Let me say that, as to the first challenge, the producers of this documentary did a truly remarkable job of telling Lee’s complex story to a popular audience in a very short period of time. Robert E. Lee was a man with many facets, many layers, and, for this film's producers, trying to communicate the most important of those within a fixed set of minutes, and do so in an entertaining fashion, had to be difficult—but this documentary succeeds in its task. Using an impressive group of historians to provide commentary, among them Elizabeth Brown Pryor, Gary Gallagher, Emory Thomas, and Joseph Glatthaar, the documentary weaves an accurate depiction of Lee, both as a general and as a human being, and it is one that I believe most Americans will probably find fascinating. Moreover, it will be fascinating precisely because it does not portray him as the man of marble, as the cold, perfect equestrian figure that populates so many monuments across the American South.
To be sure, serious students of the Civil War and historians, like me, will note the absence of details, of key pieces to the Lee puzzle. For example, I found the lack of discussion about Lee’s childhood as an important omission. The documentary does discuss his father, “Light Horse Harry” Lee, and how the one time Revolutionary War hero lost the family fortune, including their ancestral home, Stratford Hall. In doing so, he essentially destroyed the Lee family name, removing it from among the first families of Virginia. However, at the same time, the film does not make the clear link between those tragic events and how they impacted Robert E. Lee’s childhood and, furthermore, how they created the younger Lee’s driving ambition to succeed and restore his family’s name. Nevertheless, in my opinion, the producers of the film can be forgiven such minor sins of omission because the picture of Lee they do provide is so much closer to reality than that to which most Americans have previously been exposed.
The film clearly portrays Robert E. Lee as a man of tremendous energy, ability, courage, intellect, discipline and, above all, ambition. The latter is also clearly shown to be the primary reason for his resignation from the U.S. Army and his subsequent entry into the service of Virginia and the Confederacy, as opposed to the Lost Cause legend that has him doing so purely out of “love” for his home state. The documentary also dispenses with the myth of Lee as an opponent of slavery, who ironically and tragically led the greatest army of a nation dedicated to the preservation and expansion of that institution. Instead, it relates how he had his runway slaves whipped and, in one case, told his overseer to “lay on” whipping one runaway female slave with more gusto. As such, he is accurately described as a classic Southern “slavery apologist,” who, while somewhat uncomfortable with the morality of owning human beings, believed slavery provided a better life for blacks than they would have lived in Africa and, as Lee would himself state, one that was “necessary for their instruction as a race.” Even more so, he is shown as the true Southern aristocrat that he was, as a man who believed in the Southern social system and the superiority not of the white race, but of only those whites wealthy enough to own plantations and wield power.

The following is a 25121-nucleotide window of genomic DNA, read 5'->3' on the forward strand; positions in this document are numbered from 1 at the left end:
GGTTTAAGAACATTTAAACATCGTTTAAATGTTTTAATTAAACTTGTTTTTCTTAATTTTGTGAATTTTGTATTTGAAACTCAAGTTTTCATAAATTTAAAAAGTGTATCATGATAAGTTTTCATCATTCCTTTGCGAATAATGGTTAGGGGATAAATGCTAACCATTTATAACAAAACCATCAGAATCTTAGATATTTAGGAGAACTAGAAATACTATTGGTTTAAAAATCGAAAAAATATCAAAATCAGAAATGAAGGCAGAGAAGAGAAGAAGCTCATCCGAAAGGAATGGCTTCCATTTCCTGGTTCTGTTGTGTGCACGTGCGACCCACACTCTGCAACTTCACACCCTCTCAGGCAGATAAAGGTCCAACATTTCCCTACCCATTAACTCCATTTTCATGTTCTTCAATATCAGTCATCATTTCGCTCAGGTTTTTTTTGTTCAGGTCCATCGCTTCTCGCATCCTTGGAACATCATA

The film also depicts Lee as a man truly driven by his demons, almost to the point where he felt he must deny himself any personal pleasure in life. In doing so, it also demonstrates that Lee would inflict that philosophy of denial and that capacity for suffering upon those he would command in the Army of Northern Virginia. When watching the film, we see that Lee not only created the Army of Northern Virginia by force of his own personality but also led it as an extension of that same personality. This meant that he would lead it to victory via audacity and sometimes brilliant risk taking. However, it also meant that he would believe his army was capable of being driven far beyond what normal men could endure—and, as the documentary accurately states, that was a great part of that army’s eventual downfall.
Finally, this episode of “The American Experience” does the American public the great service of telling them what happened after Lee’s death in 1870, of how Jubal Early and his supporters deliberately canonized Lee as the patron saint of the Lost Cause. In doing so, they masked the true Lee from history for more than a century after his death. But this film lifts that mask and will help people understand that there was a far more interesting man, and, perhaps, even a far more admirable one, beneath all the marble on those statues.
I realize that there will be some people who will not like this film, especially those who have Freeman’s biography of Lee sitting on a special bookshelf in their home or office, right below a portrait of Robert E. Lee. Believe me when I tell you that such people do exist. They are more comfortable with Lee as a saint, as a deity, than they are with him as a mere mortal. However, as for the rest of us, let’s enjoy this wonderful documentary and the light it casts on a fascinating man and his role in a defining chapter of our history.